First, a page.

for_health_-_eat_some_food_from_each_group_every_day-_-_nara_-_514287

“For Health – Eat Some Food from Each Group Every day!” 1941-1945
Photo: National Archives and Records Administration
National Archives Identifier 514287

Health & Nutrition 

 

In the history of American social welfare there are many instances where social reformers were intimately involved in efforts to improve health care, prevent disease, treat the sick and protect the frail and disabled.  The entries below are representative of some of these efforts.

 


  • American Social Health AssociationIn 1913, several organizations dedicated to fighting prostitution and venereal disease joined together to form the American Social Hygiene Association (ASHA).
  • American Social Hygiene Association (1946)"The American Social Hygiene Association: Some notes on the historical background, development, and future opportunities of the National Voluntary Organization for Social Hygiene in the United States." Written by William F. Snow, M.D., Chairman of the Board of Directors, 1946.
  • American Social Hygiene Association History and a Forecast This entry is an extensive history of the early years of the American Social Hygiene Association. The exact date of the report is not known; however, it is sometime immediately after World War I.
  • American Social Hygiene Association Posters for BoysImages from the "Keep Fit" posters designed to educate young males on physical and moral fitness.
  • American Social Hygiene Association Posters for GirlsThe “Youth and Life” posters were designed to educate teenage girls and young women about the dangers of sexual promiscuity and urge them to embrace moral and physical fitness. It was adapted in 1922 by the American Social Hygiene Association from “Keeping Fit,” a similar series for boys and young men.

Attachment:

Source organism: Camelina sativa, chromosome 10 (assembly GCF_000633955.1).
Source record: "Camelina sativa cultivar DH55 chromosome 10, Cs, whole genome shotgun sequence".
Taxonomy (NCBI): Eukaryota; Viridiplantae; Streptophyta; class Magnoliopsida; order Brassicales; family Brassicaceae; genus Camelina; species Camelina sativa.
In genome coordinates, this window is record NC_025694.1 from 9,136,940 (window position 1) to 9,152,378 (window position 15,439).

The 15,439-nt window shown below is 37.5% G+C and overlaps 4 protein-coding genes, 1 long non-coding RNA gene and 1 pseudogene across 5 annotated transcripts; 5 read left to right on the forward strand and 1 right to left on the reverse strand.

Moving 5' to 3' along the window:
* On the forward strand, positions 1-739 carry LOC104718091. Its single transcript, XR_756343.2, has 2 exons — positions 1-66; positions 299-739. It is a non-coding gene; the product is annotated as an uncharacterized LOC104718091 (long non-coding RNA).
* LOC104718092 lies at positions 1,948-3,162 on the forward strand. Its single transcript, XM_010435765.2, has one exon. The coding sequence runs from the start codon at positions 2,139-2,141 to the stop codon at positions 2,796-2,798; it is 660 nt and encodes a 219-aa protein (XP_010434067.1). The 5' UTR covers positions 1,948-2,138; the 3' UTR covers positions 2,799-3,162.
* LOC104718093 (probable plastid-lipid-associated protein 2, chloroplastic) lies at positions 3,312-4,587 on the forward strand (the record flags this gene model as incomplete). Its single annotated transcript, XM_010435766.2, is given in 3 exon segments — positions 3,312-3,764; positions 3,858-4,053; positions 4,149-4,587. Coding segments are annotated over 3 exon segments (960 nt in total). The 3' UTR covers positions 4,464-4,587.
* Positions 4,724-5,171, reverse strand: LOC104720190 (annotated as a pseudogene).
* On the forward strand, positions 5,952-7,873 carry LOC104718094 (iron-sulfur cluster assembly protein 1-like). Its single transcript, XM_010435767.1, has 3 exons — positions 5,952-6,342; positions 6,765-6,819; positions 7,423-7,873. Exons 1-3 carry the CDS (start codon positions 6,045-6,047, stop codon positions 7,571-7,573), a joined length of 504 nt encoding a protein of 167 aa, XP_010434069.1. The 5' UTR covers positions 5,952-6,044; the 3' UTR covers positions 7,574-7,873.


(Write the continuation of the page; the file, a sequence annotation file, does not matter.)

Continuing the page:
• American Social Hygiene Association Relationship to Community Welfare"The American Social Hygiene Association...extends its service to individuals and to private and public organizations interested in any phase of social hygiene work. For practical administration, it is divided into five departments: legal measures, medical measures, protective measures, recreational measures, educational measures, and public information."
  • American Social Hygiene Association: Keeping Fit Posters I (1919)"Keeping Fit" was a 48-poster series produced by the American Social Hygiene Association in collaboration with the U.S. Public Health Service and the YMCA in 1919. It was designed to educate teenage boys and young men about the dangers of sexual promiscuity and urged them to embrace moral and physical fitness. A parallel series, "Youth and Life" was designed for girls and young women.
  • American Social Hygiene Association: Keeping Fit Posters II (1919)"Keeping Fit" was a 48-poster series produced by the American Social Hygiene Association in collaboration with the U.S. Public Health Service and the YMCA in 1919. It was designed to educate teenage boys and young men about the dangers of sexual promiscuity and urged them to embrace moral and physical fitness. A parallel series, "Youth and Life" was designed for girls and young women.